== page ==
15. @ultimatehoratio and @BC1 – He would probably be a transforming Planet Hollywood.  Product placement FTW (or is it FT$$$).

    If they put Megatron in a dress Simon Furman will hunt and kill Michael Bay with the sharp parts of a Death’s Head action figure.  (If you aren’t familiar with Simon Furman’s work [Marvel UK] or who/what Death’s Head is, then you MUST turn in your Transformers geek card NOW.)

  16. I loved the transformers comic when i was a kid. That and iron man were like my crack. And i had completely forgotten about the Headmasters! I had that comic but for the life of me, i can’t remember what it was about. 

  17.  transformers was the first comic i ever collected started with issue 1 at the age of 7 and kept going for it’s entire UK run of 332 comics (it was weekly) I truly enjoyed the ongoing adventures of Optimus Prime and the rest. it also had some excellent backups in Iron Man, Machine Man, PowerPack and Action Force (GI Joe)

  18. "I cleaned that room like dust had killed my family and framed me for the crime."

    Hilarious.  Your wit makes me very jealous. 

  19. About 3 years ago I bought one of those box sets of the entire Gen. 1 Transformers cartoon.  I ate that shit up so much that I even went over to my mom and dads to rummage around in the attic.  I found a gold mine of mangled Transformers toys that I played with until their joints squeeked.  I look back on my childhood often as a rough time.  I had ADHD and none of the other kids could keep up with my energy level, so my friends were minimal.  So as I’m looking at my toys, I realized how much of my childhood was spent blissfully alone with my army of toys that my parents tried to overcompensate for my lonesome adolescence with mountains of things to keep me busy.  I found Go-bots, Star Wars, GI Joe, Thundercats, M.A.S.K., and of course dozens of different generation Transformer toys.  It was a good time being a kid and often I forget about that.  Thanks Jim.

  20. Great article Jimski.  I never read any of the comics, but I was a slave to the TV show and the toys when I was a kid.  

  21. I am going to transform this article into one that got more than twenty comments for the week.


    I actually don’t have anything else to say. Oh! Robot-master was delightful.

    Rhetoricons, roll out!

  22. I dont even know what Headmasters is. What the hell is that? And why is it a faction of Transformers?

  23. Oh, sir. Headmasters were Transformers whose heads transformed. Men in little Iron Man suits transformed into heads, and then they controlled the Transformer.

    No matter who you were in this arrangement, it was no way to go through life.

  24. Jeff Reid (@JeffRReid) says:

    Wow.  That does sound pretty awful, Jim.  Still, you could almost see the thought behind it.  If that book had ever crossed over with He-Man, the resulting miniseries would have had to be called "Headmasters of the Universe."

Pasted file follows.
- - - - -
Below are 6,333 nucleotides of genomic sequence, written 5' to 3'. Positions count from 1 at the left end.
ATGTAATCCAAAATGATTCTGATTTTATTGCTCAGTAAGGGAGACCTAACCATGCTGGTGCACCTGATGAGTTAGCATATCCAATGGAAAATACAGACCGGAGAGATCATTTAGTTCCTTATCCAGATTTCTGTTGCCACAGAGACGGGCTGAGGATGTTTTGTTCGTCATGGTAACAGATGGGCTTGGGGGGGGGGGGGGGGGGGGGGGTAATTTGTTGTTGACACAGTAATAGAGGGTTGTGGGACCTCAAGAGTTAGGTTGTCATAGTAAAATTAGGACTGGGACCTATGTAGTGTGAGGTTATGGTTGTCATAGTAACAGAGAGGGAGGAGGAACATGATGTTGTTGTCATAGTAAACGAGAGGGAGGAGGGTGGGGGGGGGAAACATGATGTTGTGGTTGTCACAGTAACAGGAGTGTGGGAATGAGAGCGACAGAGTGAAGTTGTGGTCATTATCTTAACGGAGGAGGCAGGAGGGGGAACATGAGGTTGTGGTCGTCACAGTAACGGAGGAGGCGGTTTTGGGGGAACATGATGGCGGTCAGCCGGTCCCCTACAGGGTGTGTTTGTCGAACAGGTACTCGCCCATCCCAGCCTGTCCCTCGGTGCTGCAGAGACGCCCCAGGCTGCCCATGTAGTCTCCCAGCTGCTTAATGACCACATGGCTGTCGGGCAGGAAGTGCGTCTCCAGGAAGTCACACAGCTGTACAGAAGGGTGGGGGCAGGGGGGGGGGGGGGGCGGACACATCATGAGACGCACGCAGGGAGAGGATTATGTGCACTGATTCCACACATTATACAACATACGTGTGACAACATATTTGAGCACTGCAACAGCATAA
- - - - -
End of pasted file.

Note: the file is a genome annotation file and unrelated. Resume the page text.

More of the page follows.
And hey, maybe that’ll be the twist ending to the new GI JOE film.  Those weird looking suits make them cross over into 2011’s inevitable TRANSFORMERS 3 as Headmasters.

  25. JeffR, that is the best possible thing that could come out of the G.I. JOE movie. They all transform into heads and then jump onto robots, and then the robots all do a kickline to "New York, New York."

  26. Oh, but it didn’t stop there.  There were Targetmasters (men who turned into guns, which as toys were less articulated than the Headmasters), and Powermasters (men who turned into engines).  Oh, and don’t forget the Pretenders (robots who hid inside shells of men and monsters).  A lot of these were excuses for Hasbro to reuse old and well known characters with a different twist, though all the Headmaster characters were original (Scorponok from the first Transformers movie was a Headmaster). 

    The sad part is that the story behind all of this was interesting, if it weren’t weighed down with melodrama.  The idea was that a faction of Autobots broke off from the main group and travelled to a distant planet called Nebulon.  They just wanted to get away from the war, but for some reason another group of Decepticons followed them, bringing the war to a groups of innocents.  At first, the Autobots agreed to become Headmasters so that the Nebulons would have some control over them; later, another group, led by a man who just wanted all of these things off his planet, joined with the Decepticons.  There were issues of sacrifice and giving up one’s old life for the greater good, and there was also some examination on the nature of the war itself and how it was almost an unshakable curse on all the participants.  It also made Scorponok a much more interesting character, as his interaction with his Headmaster counterpart made him more thoughtful and less cruel.  But yeah, eventually it turned back into a toy selling tool and also triend to sound all Shakespearean when, really, it was still a comic book about robots that turned into giant spaceships and bats and scorpions.